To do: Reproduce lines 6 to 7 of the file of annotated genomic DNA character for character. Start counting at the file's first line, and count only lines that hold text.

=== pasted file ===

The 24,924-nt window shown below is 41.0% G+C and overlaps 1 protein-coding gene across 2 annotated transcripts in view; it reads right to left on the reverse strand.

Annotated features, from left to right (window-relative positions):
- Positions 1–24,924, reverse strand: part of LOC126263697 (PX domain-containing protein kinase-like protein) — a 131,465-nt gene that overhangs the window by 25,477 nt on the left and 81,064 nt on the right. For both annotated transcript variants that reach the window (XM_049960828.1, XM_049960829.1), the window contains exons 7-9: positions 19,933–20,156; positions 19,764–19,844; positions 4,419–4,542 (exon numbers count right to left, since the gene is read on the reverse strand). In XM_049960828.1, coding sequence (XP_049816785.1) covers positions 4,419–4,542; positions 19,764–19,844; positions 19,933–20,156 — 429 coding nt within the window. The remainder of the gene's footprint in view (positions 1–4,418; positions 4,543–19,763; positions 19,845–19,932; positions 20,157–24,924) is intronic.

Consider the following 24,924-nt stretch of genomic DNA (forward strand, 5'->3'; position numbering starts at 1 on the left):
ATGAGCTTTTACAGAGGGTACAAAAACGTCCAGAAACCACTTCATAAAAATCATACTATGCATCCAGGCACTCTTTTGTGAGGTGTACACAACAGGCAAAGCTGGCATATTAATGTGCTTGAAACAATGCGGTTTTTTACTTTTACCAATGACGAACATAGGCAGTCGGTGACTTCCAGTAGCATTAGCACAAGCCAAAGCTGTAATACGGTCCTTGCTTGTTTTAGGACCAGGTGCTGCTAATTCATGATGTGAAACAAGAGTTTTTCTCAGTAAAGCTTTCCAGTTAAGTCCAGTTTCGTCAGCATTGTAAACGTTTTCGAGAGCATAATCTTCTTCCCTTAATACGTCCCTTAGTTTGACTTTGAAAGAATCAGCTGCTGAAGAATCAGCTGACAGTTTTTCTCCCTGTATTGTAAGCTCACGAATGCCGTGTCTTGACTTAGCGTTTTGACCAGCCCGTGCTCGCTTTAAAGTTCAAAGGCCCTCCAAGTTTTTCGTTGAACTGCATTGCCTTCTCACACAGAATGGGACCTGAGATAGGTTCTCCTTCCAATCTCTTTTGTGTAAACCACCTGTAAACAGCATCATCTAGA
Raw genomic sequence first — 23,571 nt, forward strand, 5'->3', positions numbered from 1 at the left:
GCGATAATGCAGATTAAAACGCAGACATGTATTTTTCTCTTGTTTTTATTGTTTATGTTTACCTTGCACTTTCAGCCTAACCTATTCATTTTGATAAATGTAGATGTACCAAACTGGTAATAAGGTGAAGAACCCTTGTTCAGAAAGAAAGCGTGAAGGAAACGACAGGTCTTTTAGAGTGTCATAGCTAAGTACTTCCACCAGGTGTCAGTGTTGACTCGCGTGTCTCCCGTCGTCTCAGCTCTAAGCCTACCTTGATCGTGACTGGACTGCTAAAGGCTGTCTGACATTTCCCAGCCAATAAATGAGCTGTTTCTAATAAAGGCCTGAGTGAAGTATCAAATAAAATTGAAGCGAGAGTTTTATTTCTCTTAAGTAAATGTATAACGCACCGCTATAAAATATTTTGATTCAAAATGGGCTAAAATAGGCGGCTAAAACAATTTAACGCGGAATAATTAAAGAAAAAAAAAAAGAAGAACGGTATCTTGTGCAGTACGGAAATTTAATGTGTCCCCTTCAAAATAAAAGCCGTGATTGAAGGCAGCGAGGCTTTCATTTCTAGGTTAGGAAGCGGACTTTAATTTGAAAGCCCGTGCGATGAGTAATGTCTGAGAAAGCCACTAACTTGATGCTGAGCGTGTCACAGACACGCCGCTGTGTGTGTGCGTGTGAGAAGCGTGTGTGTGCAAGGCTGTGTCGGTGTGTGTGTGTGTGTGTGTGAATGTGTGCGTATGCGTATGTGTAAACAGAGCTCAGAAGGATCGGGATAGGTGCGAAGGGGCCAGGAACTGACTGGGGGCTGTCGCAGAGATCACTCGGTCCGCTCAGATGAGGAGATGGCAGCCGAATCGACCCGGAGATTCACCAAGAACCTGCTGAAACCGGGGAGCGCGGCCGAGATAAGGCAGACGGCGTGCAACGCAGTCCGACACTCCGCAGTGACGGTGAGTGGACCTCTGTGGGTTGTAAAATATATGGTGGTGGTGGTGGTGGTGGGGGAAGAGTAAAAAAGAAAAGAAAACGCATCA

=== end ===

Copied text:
Raw genomic sequence first — 23,571 nt, forward strand, 5'->3', positions numbered from 1 at the left:
GCGATAATGCAGATTAAAACGCAGACATGTATTTTTCTCTTGTTTTTATTGTTTATGTTTACCTTGCACTTTCAGCCTAACCTATTCATTTTGATAAATGTAGATGTACCAAACTGGTAATAAGGTGAAGAACCCTTGTTCAGAAAGAAAGCGTGAAGGAAACGACAGGTCTTTTAGAGTGTCATAGCTAAGTACTTCCACCAGGTGTCAGTGTTGACTCGCGTGTCTCCCGTCGTCTCAGCTCTAAGCCTACCTTGATCGTGACTGGACTGCTAAAGGCTGTCTGACATTTCCCAGCCAATAAATGAGCTGTTTCTAATAAAGGCCTGAGTGAAGTATCAAATAAAATTGAAGCGAGAGTTTTATTTCTCTTAAGTAAATGTATAACGCACCGCTATAAAATATTTTGATTCAAAATGGGCTAAAATAGGCGGCTAAAACAATTTAACGCGGAATAATTAAAGAAAAAAAAAAAGAAGAACGGTATCTTGTGCAGTACGGAAATTTAATGTGTCCCCTTCAAAATAAAAGCCGTGATTGAAGGCAGCGAGGCTTTCATTTCTAGGTTAGGAAGCGGACTTTAATTTGAAAGCCCGTGCGATGAGTAATGTCTGAGAAAGCCACTAACTTGATGCTGAGCGTGTCACAGACACGCCGCTGTGTGTGTGCGTGTGAGAAGCGTGTGTGTGCAAGGCTGTGTCGGTGTGTGTGTGTGTGTGTGTGAATGTGTGCGTATGCGTATGTGTAAACAGAGCTCAGAAGGATCGGGATAGGTGCGAAGGGGCCAGGAACTGACTGGGGGCTGTCGCAGAGATCACTCGGTCCGCTCAGATGAGGAGATGGCAGCCGAATCGACCCGGAGATTCACCAAGAACCTGCTGAAACCGGGGAGCGCGGCCGAGATAAGGCAGACGGCGTGCAACGCAGTCCGACACTCCGCAGTGACGGTGAGTGGACCTCTGTGGGTTGTAAAATATATGGTGGTGGTGGTGGTGGTGGGGGAAGAGTAAAAAAGAAAAGAAAACGCATCA